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Re-enchanting China: Private Religiosities in the Media Field in Beijing

Schwartz, Björn LU (2012) SANM03 20122
Social Anthropology
Abstract
The thesis examines two emergent religiosities which flourish among university students and young professionals connected with the private media field in Beijing. One case group consists of young successful professionals from the field of private media who have started to worship a living Buddha of the Vajrayana school. The other group consists of students from universities connected to the private media field who are becoming involved in the underground housechurch movement. The thesis shows how these religious practices are connected with the efforts of individuals and groups to position and distinguish - or distance themselves from what Amy Hanser has termed ‘The Emerging Structure of Entitlement.’ It links the religious practice to... (More)
The thesis examines two emergent religiosities which flourish among university students and young professionals connected with the private media field in Beijing. One case group consists of young successful professionals from the field of private media who have started to worship a living Buddha of the Vajrayana school. The other group consists of students from universities connected to the private media field who are becoming involved in the underground housechurch movement. The thesis shows how these religious practices are connected with the efforts of individuals and groups to position and distinguish - or distance themselves from what Amy Hanser has termed ‘The Emerging Structure of Entitlement.’ It links the religious practice to distinction practices which take place in the fields of clubbing and service interaction. It goes on to examine the group’s relation with and perception of themselves and the surrounding society. These are identified as being inscribed in two separate social and moral models which are both contained in the Imperial-Confucian cosmology, namely the hermeneutic model which can be described as hierarchical and relational, and the transformative model which can be described as egalitarian and universalistic. The thesis argues that the housechurch is a contemporary re-emergence of the social and moral model employed by Maoism, and that both the housechurch movement and Maoism should be understood as expressions of the transformative model inherent in the overarching Imperial-Confucian cosmology. It also argues that the Vajrayana Buddhist group should be seen as a contemporary expression of the hermeneutic model which is similarly contained in this cosmology. Finally, the thesis shows that the particular religious strategies employed by the groups are caused by their inscription in these models and in the overarching cosmology. (Less)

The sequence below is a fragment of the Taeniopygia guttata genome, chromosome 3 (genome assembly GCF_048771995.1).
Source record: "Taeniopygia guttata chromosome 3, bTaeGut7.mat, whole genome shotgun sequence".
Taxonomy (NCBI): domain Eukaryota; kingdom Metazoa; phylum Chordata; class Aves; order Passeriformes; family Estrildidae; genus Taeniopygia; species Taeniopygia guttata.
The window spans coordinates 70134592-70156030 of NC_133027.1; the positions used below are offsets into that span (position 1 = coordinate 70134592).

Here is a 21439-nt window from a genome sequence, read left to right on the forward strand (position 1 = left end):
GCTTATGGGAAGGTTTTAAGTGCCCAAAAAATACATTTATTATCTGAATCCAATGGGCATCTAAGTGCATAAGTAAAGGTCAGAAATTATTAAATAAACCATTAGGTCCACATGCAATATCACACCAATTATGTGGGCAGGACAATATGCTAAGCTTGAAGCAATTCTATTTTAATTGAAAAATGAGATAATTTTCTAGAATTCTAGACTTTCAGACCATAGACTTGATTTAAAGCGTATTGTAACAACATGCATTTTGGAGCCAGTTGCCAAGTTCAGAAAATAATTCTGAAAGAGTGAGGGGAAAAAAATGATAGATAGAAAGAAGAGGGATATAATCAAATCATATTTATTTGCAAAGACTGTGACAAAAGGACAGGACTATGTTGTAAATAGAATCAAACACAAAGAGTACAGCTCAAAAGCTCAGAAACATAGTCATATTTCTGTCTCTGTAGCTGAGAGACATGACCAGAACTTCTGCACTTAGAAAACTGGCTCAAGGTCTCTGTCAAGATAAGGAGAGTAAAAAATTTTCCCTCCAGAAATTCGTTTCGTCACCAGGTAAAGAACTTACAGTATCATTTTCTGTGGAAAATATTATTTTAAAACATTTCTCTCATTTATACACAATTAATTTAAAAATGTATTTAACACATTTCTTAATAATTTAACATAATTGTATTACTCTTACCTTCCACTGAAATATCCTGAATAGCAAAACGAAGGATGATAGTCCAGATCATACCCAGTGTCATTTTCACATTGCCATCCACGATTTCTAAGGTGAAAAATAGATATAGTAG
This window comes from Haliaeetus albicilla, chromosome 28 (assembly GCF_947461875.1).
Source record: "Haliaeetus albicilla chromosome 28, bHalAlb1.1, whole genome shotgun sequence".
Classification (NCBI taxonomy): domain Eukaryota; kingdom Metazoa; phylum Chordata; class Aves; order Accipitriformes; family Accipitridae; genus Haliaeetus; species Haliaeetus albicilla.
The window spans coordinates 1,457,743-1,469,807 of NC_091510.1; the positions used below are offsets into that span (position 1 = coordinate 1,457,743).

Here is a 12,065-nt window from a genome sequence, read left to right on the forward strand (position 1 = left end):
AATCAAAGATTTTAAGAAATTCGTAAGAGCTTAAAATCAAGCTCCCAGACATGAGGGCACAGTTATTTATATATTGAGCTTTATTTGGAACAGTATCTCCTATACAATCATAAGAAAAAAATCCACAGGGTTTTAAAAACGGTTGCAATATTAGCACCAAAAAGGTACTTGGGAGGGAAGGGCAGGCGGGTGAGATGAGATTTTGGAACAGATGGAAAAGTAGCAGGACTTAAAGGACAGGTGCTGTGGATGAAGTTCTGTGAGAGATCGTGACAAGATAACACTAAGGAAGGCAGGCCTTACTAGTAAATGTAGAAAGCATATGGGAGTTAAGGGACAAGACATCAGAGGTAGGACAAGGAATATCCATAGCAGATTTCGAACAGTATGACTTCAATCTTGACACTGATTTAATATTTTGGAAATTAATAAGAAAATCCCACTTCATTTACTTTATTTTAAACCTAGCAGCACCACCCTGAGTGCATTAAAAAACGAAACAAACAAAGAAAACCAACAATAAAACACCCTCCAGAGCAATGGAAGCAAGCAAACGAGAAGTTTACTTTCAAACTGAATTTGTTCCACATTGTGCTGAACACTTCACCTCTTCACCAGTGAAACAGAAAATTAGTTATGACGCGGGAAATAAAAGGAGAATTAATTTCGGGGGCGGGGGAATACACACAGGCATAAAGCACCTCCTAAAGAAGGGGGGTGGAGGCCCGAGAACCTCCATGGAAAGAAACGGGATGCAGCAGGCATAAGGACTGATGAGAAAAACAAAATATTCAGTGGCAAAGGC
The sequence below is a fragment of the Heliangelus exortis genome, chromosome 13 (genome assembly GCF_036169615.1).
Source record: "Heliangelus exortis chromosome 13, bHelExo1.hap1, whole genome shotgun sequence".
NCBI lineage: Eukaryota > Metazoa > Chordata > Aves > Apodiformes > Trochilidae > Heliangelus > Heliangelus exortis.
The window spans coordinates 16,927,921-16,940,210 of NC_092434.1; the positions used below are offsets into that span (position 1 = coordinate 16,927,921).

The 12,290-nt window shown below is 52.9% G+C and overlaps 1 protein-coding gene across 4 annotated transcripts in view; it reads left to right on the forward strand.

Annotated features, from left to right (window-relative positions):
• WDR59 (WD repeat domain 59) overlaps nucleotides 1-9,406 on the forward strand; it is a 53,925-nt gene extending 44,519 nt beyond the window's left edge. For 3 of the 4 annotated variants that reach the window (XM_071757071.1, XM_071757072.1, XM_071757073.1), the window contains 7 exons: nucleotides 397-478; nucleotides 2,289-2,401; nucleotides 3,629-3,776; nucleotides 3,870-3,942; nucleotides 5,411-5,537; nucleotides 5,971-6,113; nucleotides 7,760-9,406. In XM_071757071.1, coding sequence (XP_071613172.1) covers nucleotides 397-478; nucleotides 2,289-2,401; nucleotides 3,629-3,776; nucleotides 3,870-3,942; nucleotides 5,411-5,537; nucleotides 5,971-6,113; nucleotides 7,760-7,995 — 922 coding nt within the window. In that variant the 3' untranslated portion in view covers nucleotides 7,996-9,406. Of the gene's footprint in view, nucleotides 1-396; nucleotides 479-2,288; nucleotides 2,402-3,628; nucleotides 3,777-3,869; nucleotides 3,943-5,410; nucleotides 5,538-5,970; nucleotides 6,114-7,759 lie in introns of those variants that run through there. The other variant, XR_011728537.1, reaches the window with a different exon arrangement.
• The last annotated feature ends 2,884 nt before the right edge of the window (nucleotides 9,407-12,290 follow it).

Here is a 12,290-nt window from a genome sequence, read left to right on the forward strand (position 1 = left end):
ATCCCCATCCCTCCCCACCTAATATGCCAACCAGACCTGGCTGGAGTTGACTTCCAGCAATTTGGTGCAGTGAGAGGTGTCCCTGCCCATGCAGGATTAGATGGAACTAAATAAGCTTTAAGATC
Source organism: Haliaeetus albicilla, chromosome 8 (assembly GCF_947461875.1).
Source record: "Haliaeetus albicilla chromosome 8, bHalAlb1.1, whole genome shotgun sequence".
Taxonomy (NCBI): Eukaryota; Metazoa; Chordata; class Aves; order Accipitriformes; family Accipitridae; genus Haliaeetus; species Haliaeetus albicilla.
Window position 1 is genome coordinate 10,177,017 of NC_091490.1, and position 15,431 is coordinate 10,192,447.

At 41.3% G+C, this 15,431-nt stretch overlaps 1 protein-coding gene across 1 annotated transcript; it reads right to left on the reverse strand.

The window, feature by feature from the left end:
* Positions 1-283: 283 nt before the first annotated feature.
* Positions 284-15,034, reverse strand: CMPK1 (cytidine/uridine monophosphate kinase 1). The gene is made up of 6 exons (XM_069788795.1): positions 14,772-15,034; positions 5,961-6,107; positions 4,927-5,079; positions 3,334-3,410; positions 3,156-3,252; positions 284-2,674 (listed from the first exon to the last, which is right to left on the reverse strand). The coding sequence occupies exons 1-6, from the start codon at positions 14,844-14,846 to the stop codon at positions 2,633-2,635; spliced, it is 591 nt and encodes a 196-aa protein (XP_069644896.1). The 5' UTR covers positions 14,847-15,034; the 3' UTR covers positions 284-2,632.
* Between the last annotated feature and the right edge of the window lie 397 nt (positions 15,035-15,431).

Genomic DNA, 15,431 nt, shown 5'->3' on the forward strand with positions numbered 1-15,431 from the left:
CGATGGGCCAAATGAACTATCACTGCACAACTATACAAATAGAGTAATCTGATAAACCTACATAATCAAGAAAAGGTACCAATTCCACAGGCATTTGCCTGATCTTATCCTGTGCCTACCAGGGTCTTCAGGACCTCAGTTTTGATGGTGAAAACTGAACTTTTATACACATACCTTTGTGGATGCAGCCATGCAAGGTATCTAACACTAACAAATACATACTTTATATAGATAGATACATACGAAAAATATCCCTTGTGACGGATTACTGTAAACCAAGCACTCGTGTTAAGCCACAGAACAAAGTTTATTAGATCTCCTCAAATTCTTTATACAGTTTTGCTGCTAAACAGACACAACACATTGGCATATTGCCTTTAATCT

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@misc{3191777,
  abstract     = {The thesis examines two emergent religiosities which flourish among university students and young professionals connected with the private media field in Beijing. One case group consists of young successful professionals from the field of private media who have started to worship a living Buddha of the Vajrayana school. The other group consists of students from universities connected to the private media field who are becoming involved in the underground housechurch movement. The thesis shows how these religious practices are connected with the efforts of individuals and groups to position and distinguish - or distance themselves from what Amy Hanser has termed ‘The Emerging Structure of Entitlement.’ It links the religious practice to distinction practices which take place in the fields of clubbing and service interaction. It goes on to examine the group’s relation with and perception of themselves and the surrounding society. These are identified as being inscribed in two separate social and moral models which are both contained in the Imperial-Confucian cosmology, namely the hermeneutic model which can be described as hierarchical and relational, and the transformative model which can be described as egalitarian and universalistic. The thesis argues that the housechurch is a contemporary re-emergence of the social and moral model employed by Maoism, and that both the housechurch movement and Maoism should be understood as expressions of the transformative model inherent in the overarching Imperial-Confucian cosmology. It also argues that the Vajrayana Buddhist group should be seen as a contemporary expression of the hermeneutic model which is similarly contained in this cosmology. Finally, the thesis shows that the particular religious strategies employed by the groups are caused by their inscription in these models and in the overarching cosmology.},
  author       = {Schwartz, Björn},
  keyword      = {chinese dialectics,chinese cosmology,Maoism,enchantment,disenchantment,VIP religion,guanxi-networking,post-socialist subjectivity,clubbing as networking and status affirmation,field analysis,status,the emerging structure of entitlement,social change in contemporary China,the private media field in Beijing,conversion,Vajrayana Buddhism,christianity,housechurch,religious revival,emergent social hierarchy,private religions,secret social movements,the Christian field in China,the Buddhist field in China. Housechurch as millenarianism. Comparing Housechurch with cult of Mao.},
  language     = {eng},
  note         = {Student Paper},
  title        = {Re-enchanting China: Private Religiosities in the Media Field in Beijing},
  year         = {2012},
}